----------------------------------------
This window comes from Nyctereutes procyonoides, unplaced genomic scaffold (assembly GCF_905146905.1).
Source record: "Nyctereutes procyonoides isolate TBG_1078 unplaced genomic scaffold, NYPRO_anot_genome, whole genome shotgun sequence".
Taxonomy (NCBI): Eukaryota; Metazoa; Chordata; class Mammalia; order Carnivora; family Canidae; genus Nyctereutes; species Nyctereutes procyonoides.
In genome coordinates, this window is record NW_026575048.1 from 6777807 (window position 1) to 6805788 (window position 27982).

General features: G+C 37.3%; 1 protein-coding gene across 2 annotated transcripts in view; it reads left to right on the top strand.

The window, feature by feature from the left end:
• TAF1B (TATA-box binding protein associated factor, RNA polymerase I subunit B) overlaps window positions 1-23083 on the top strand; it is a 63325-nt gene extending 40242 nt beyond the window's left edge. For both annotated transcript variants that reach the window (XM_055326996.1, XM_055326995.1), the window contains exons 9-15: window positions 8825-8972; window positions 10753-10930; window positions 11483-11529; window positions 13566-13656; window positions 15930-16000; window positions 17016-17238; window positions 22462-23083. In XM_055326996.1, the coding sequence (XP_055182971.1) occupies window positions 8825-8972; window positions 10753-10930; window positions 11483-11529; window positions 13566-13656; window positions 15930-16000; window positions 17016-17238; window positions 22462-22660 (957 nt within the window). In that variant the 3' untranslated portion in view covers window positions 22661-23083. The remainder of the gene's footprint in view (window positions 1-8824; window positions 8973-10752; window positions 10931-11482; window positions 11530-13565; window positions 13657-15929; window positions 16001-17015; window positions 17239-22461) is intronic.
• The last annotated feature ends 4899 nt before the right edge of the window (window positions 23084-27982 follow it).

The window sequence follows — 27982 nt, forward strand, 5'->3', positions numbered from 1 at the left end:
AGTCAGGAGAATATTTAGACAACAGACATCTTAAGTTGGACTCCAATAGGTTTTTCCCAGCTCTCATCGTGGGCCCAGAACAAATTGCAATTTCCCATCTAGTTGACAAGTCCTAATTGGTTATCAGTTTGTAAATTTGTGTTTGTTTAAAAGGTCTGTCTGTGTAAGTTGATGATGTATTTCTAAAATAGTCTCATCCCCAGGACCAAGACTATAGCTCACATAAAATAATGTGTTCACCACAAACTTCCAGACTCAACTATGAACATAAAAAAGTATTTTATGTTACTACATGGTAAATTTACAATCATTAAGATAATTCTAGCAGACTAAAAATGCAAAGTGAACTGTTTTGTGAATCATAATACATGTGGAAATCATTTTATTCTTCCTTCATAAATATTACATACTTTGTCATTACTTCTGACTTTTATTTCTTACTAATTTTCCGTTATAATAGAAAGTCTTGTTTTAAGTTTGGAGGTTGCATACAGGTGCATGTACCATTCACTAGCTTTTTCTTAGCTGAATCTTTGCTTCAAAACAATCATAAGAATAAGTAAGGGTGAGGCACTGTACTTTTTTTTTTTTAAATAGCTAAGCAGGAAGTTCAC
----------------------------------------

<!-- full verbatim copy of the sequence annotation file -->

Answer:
This window comes from Nyctereutes procyonoides, unplaced genomic scaffold (assembly GCF_905146905.1).
Source record: "Nyctereutes procyonoides isolate TBG_1078 unplaced genomic scaffold, NYPRO_anot_genome, whole genome shotgun sequence".
Taxonomy (NCBI): Eukaryota; Metazoa; Chordata; class Mammalia; order Carnivora; family Canidae; genus Nyctereutes; species Nyctereutes procyonoides.
In genome coordinates, this window is record NW_026575048.1 from 6777807 (window position 1) to 6805788 (window position 27982).

General features: G+C 37.3%; 1 protein-coding gene across 2 annotated transcripts in view; it reads left to right on the top strand.

The window, feature by feature from the left end:
• TAF1B (TATA-box binding protein associated factor, RNA polymerase I subunit B) overlaps window positions 1-23083 on the top strand; it is a 63325-nt gene extending 40242 nt beyond the window's left edge. For both annotated transcript variants that reach the window (XM_055326996.1, XM_055326995.1), the window contains exons 9-15: window positions 8825-8972; window positions 10753-10930; window positions 11483-11529; window positions 13566-13656; window positions 15930-16000; window positions 17016-17238; window positions 22462-23083. In XM_055326996.1, the coding sequence (XP_055182971.1) occupies window positions 8825-8972; window positions 10753-10930; window positions 11483-11529; window positions 13566-13656; window positions 15930-16000; window positions 17016-17238; window positions 22462-22660 (957 nt within the window). In that variant the 3' untranslated portion in view covers window positions 22661-23083. The remainder of the gene's footprint in view (window positions 1-8824; window positions 8973-10752; window positions 10931-11482; window positions 11530-13565; window positions 13657-15929; window positions 16001-17015; window positions 17239-22461) is intronic.
• The last annotated feature ends 4899 nt before the right edge of the window (window positions 23084-27982 follow it).

The window sequence follows — 27982 nt, forward strand, 5'->3', positions numbered from 1 at the left end:
AGTCAGGAGAATATTTAGACAACAGACATCTTAAGTTGGACTCCAATAGGTTTTTCCCAGCTCTCATCGTGGGCCCAGAACAAATTGCAATTTCCCATCTAGTTGACAAGTCCTAATTGGTTATCAGTTTGTAAATTTGTGTTTGTTTAAAAGGTCTGTCTGTGTAAGTTGATGATGTATTTCTAAAATAGTCTCATCCCCAGGACCAAGACTATAGCTCACATAAAATAATGTGTTCACCACAAACTTCCAGACTCAACTATGAACATAAAAAAGTATTTTATGTTACTACATGGTAAATTTACAATCATTAAGATAATTCTAGCAGACTAAAAATGCAAAGTGAACTGTTTTGTGAATCATAATACATGTGGAAATCATTTTATTCTTCCTTCATAAATATTACATACTTTGTCATTACTTCTGACTTTTATTTCTTACTAATTTTCCGTTATAATAGAAAGTCTTGTTTTAAGTTTGGAGGTTGCATACAGGTGCATGTACCATTCACTAGCTTTTTCTTAGCTGAATCTTTGCTTCAAAACAATCATAAGAATAAGTAAGGGTGAGGCACTGTACTTTTTTTTTTTTAAATAGCTAAGCAGGAAGTTCAC